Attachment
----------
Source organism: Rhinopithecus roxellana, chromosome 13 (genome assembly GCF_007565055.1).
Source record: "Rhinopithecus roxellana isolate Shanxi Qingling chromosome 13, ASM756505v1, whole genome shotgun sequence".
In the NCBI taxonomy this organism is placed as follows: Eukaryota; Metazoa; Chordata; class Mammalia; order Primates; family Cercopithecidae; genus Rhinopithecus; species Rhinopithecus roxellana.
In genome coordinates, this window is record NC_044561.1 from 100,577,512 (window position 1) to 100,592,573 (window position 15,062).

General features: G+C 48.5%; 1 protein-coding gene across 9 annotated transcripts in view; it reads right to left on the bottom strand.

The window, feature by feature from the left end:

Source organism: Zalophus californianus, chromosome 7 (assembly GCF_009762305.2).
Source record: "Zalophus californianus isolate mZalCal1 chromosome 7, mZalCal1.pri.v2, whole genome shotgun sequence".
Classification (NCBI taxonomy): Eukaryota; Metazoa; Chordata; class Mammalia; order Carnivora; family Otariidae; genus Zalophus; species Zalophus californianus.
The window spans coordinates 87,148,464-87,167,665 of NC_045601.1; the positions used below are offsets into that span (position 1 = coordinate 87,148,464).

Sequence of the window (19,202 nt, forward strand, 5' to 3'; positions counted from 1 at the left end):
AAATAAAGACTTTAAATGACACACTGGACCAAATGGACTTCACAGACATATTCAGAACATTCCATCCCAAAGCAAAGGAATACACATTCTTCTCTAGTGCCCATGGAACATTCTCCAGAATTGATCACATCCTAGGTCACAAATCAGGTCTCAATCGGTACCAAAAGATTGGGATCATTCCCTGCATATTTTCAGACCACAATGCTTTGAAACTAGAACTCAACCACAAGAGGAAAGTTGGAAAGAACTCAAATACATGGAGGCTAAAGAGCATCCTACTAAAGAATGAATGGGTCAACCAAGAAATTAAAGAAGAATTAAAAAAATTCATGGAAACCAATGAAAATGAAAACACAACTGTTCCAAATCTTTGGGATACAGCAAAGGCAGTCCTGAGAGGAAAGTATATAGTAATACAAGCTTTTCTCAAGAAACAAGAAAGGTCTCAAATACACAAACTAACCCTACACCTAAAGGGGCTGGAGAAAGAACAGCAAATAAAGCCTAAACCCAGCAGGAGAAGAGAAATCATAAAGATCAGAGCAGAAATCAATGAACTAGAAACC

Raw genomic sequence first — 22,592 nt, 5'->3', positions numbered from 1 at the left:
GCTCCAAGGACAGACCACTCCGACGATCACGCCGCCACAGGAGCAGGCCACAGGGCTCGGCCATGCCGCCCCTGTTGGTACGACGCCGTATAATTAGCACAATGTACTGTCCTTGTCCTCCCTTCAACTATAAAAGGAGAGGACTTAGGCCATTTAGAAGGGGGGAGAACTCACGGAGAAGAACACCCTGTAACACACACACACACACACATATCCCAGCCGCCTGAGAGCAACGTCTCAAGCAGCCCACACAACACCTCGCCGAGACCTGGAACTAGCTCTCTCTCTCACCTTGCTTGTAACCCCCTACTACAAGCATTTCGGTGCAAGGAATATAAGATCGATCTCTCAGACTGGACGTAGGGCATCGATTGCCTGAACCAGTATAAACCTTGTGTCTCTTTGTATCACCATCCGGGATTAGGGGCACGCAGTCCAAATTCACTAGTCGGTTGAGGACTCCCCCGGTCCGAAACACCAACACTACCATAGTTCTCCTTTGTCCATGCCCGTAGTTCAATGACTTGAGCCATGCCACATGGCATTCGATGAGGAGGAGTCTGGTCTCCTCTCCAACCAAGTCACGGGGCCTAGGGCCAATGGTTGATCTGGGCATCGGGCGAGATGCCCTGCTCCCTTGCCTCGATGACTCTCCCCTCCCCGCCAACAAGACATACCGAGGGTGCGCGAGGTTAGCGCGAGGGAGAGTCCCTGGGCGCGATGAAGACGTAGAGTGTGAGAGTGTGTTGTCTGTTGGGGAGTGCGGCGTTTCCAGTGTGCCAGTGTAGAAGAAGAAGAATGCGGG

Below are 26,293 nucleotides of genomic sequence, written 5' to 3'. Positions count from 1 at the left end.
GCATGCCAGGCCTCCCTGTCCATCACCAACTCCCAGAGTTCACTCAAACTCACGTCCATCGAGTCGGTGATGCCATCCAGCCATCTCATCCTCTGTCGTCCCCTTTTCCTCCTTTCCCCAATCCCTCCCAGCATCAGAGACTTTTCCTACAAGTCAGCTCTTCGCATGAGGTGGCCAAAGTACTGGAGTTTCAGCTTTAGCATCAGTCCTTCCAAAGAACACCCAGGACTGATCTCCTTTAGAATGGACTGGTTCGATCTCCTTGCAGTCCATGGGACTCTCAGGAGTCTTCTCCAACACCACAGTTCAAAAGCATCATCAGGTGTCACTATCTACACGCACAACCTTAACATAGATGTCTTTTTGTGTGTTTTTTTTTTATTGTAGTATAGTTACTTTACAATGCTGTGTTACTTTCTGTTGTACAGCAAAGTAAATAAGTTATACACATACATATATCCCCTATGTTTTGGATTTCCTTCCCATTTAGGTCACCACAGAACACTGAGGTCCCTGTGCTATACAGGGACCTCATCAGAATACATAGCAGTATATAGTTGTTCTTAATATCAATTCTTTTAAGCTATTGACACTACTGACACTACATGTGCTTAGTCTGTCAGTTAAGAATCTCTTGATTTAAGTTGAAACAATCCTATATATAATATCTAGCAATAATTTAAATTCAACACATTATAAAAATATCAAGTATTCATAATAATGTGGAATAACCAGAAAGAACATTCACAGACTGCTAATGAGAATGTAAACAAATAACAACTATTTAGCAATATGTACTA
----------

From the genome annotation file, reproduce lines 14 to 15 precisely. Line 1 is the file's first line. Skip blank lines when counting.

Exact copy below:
GCTCCAAGGACAGACCACTCCGACGATCACGCCGCCACAGGAGCAGGCCACAGGGCTCGGCCATGCCGCCCCTGTTGGTACGACGCCGTATAATTAGCACAATGTACTGTCCTTGTCCTCCCTTCAACTATAAAAGGAGAGGACTTAGGCCATTTAGAAGGGGGGAGAACTCACGGAGAAGAACACCCTGTAACACACACACACACACACATATCCCAGCCGCCTGAGAGCAACGTCTCAAGCAGCCCACACAACACCTCGCCGAGACCTGGAACTAGCTCTCTCTCTCACCTTGCTTGTAACCCCCTACTACAAGCATTTCGGTGCAAGGAATATAAGATCGATCTCTCAGACTGGACGTAGGGCATCGATTGCCTGAACCAGTATAAACCTTGTGTCTCTTTGTATCACCATCCGGGATTAGGGGCACGCAGTCCAAATTCACTAGTCGGTTGAGGACTCCCCCGGTCCGAAACACCAACACTACCATAGTTCTCCTTTGTCCATGCCCGTAGTTCAATGACTTGAGCCATGCCACATGGCATTCGATGAGGAGGAGTCTGGTCTCCTCTCCAACCAAGTCACGGGGCCTAGGGCCAATGGTTGATCTGGGCATCGGGCGAGATGCCCTGCTCCCTTGCCTCGATGACTCTCCCCTCCCCGCCAACAAGACATACCGAGGGTGCGCGAGGTTAGCGCGAGGGAGAGTCCCTGGGCGCGATGAAGACGTAGAGTGTGAGAGTGTGTTGTCTGTTGGGGAGTGCGGCGTTTCCAGTGTGCCAGTGTAGAAGAAGAAGAATGCGGG

Below are 26,293 nucleotides of genomic sequence, written 5' to 3'. Positions count from 1 at the left end.